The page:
Off of Eberswalder Street behind a sliding piece of plywood may possibly be the coolest bar in existence. The smoky, gritty and concrete-floored Dr. Pong is a hidden jewel in East Berlin’s bar scene.
I was brought to Dr. Pong over the summer when I was studying photojournalism abroad. I had my doubts. From the outside, the bar looked sketchy at best. The windows were cloudy and opaque, a faded “Dr. Pong” upon them.
The bar, located at 21 Eberswalder St., Prenzlauer Berg, Berlin, was small, and most of the open space was occupied by a worn pingpong table. A €5 deposit got you a rented paddle.
After the first round of beers, I sat down in the barebones bar and observed the table tennis game in front of me.
A game of table tennis at Dr. Pong starts out with all players at the table. Once the ball is served, everyone walks in a circle around the table hitting the ball. If you miss you’re out and have to wait for the next game. The remaining two players then play a heated game of pingpong. A loud banging of a paddle handle on the table signals a new game.
I attempted to play a few rounds, but my pingpong skills were not up to par.
Oliver Miller, 39, founded Dr. Pong in 2002. Miller is originally from San Francisco, but relocated to Berlin when he had the idea for the bar, which stemmed from his master’s thesis developed at Princeton University’s architecture school.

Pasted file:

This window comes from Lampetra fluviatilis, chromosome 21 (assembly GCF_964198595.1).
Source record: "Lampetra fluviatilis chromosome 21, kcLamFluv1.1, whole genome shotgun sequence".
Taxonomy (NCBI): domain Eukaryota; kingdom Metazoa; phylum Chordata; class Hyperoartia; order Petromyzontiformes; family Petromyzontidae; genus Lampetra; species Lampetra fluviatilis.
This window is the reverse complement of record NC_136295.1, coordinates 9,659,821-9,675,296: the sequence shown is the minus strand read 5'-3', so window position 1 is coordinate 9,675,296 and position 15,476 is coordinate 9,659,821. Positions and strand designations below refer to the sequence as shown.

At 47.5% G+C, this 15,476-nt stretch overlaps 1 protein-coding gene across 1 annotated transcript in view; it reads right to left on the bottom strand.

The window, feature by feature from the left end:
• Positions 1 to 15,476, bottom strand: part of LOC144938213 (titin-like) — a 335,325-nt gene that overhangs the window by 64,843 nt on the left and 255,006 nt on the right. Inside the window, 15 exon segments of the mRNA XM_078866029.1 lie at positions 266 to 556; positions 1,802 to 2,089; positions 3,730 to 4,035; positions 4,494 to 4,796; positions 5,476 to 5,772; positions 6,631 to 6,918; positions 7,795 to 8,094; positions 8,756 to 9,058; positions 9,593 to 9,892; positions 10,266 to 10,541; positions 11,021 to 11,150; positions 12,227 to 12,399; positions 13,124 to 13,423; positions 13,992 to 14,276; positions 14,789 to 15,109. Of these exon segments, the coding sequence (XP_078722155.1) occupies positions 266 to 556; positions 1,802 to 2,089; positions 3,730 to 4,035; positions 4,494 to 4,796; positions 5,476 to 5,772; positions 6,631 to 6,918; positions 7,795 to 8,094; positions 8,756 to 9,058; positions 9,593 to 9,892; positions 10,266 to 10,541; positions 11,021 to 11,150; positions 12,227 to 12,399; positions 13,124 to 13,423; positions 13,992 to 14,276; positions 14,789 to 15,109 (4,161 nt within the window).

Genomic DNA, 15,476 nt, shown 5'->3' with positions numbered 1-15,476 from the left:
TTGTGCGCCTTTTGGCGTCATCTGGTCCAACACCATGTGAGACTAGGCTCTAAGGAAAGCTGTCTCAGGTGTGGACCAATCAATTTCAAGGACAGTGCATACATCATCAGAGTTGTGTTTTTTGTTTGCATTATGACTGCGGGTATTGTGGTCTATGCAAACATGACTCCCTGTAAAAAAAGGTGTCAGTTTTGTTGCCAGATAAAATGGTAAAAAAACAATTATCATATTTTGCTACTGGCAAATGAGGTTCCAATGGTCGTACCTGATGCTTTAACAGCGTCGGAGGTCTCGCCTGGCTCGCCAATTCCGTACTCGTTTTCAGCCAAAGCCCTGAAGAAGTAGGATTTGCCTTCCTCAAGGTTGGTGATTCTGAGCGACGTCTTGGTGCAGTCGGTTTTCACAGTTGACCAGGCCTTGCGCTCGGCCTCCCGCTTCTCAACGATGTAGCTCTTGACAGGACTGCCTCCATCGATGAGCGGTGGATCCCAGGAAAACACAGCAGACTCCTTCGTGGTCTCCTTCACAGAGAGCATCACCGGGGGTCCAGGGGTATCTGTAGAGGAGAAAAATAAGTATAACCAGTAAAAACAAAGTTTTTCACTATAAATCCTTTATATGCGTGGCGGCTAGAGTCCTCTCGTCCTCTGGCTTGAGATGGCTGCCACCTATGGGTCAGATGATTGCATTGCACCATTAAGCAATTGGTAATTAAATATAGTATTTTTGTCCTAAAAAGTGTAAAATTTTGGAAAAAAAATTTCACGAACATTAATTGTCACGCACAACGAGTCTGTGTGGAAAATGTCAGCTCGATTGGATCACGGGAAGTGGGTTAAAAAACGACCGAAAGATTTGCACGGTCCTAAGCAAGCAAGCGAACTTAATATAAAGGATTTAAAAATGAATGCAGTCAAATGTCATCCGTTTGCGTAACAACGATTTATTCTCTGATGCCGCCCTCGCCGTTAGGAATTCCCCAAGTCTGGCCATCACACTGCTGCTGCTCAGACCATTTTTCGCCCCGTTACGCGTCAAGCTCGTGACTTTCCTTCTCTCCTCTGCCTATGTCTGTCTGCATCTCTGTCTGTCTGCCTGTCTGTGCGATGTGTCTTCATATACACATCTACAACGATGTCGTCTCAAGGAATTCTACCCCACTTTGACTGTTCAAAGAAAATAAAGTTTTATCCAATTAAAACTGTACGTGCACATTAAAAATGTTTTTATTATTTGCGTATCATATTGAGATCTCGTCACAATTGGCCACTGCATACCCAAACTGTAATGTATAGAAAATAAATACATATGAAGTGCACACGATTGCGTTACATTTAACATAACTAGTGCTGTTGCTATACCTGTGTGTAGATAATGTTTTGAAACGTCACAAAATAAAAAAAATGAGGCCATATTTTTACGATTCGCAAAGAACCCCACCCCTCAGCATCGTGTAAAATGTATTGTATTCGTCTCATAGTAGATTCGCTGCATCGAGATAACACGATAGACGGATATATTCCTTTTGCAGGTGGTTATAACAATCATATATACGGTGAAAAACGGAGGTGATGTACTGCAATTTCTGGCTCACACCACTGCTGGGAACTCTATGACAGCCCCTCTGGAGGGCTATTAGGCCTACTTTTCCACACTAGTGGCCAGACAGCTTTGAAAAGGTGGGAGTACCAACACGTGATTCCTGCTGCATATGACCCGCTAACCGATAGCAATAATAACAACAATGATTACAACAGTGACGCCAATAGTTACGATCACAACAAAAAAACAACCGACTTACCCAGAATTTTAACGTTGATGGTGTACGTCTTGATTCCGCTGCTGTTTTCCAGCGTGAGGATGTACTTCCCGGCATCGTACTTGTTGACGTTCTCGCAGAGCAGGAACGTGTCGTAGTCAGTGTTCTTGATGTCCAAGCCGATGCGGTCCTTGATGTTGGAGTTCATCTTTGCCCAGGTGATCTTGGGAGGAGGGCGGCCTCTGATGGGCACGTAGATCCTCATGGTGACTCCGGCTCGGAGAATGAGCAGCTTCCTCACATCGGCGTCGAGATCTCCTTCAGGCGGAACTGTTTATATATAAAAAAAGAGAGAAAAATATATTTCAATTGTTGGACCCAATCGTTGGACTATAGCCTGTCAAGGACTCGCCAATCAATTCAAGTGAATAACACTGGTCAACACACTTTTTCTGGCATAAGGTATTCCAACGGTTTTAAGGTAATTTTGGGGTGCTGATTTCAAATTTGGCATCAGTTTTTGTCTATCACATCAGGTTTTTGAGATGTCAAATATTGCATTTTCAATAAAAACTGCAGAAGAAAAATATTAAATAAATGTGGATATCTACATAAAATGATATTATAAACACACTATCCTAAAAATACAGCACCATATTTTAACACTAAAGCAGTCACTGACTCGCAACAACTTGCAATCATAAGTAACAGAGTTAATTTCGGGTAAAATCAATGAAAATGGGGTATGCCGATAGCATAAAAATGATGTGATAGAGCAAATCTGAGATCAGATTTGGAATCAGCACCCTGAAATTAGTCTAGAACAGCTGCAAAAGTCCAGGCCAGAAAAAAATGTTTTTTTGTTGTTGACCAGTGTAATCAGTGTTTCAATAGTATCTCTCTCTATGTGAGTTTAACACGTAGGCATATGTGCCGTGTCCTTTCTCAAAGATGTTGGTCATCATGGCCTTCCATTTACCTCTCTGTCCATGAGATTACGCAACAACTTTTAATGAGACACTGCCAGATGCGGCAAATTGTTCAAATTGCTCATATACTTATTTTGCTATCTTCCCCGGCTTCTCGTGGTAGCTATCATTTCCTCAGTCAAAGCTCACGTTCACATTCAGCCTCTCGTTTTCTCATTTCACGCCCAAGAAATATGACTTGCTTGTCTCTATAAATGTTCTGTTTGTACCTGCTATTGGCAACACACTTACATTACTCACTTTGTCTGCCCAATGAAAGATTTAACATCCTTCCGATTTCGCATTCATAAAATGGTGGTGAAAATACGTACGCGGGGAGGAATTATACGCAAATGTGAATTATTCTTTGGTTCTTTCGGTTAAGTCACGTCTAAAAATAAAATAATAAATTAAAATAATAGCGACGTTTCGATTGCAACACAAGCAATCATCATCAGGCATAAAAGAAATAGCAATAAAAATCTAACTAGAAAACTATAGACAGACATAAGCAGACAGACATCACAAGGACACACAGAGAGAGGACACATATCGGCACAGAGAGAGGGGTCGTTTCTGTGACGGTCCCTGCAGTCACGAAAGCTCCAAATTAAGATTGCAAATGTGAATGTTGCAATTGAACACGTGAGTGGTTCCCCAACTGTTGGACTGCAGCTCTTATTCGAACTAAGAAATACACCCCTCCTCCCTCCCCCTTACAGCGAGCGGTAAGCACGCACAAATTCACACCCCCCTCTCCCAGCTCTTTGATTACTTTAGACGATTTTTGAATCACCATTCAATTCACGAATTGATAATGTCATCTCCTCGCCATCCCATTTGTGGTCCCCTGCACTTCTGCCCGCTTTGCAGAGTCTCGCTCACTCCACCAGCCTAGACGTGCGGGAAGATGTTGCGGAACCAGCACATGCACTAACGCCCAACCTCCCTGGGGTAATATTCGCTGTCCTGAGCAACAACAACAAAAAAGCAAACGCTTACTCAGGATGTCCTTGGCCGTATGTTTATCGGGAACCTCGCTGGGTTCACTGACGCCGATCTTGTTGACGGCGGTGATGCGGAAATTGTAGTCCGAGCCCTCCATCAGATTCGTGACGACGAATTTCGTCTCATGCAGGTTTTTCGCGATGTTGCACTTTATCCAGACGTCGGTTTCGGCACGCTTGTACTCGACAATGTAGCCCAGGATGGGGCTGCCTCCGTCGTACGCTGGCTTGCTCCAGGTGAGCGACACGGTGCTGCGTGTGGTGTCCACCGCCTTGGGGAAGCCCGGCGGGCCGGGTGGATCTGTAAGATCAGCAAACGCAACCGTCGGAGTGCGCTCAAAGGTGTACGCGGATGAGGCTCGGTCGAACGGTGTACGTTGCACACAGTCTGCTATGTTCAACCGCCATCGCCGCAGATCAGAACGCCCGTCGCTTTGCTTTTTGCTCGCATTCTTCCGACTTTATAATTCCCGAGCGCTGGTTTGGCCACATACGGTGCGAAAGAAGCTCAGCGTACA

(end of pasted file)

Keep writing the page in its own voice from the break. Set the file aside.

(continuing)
“I developed the conceptualization, programming and design for a recreation center,” Miller said. “The title of that project was ‘Recreating Recreation.’ In it I sought to both contrast and hybridize free time activities, such as sport and partying, and to handle the conventions and dangers of recreational drug consumption in a similar manner as with the generation of endorphins through physical exertion.”
The crowd in the bar was quite the melting pot. Local Berliners mingled with tourists from across the globe. I was able to meet American, German, Canadian and French pingpong enthusiasts.
An eclectic mix of music, including thumping German techno and classic American hip hop, was played by the in-house DJ throughout the night, and around 2:30 a.m. people were just drunk enough to dance a little or at least sing along to the tunes.
Dr. Pong was minimalist in everything but its liquor selection. Did I mention that the legal drinking age for hard liquor in Germany is 18? Dr. Pong had the staples you can expect like vodka, rum and tequila along with a nice selection of German beers. It also offered booze on the more exotic side like absinth and spicy shots.
As I enjoyed the grungy ambiance, a tangy screwdriver was held in each hand. I ended up dropping €20 on vodka mixed drinks by the end of the night.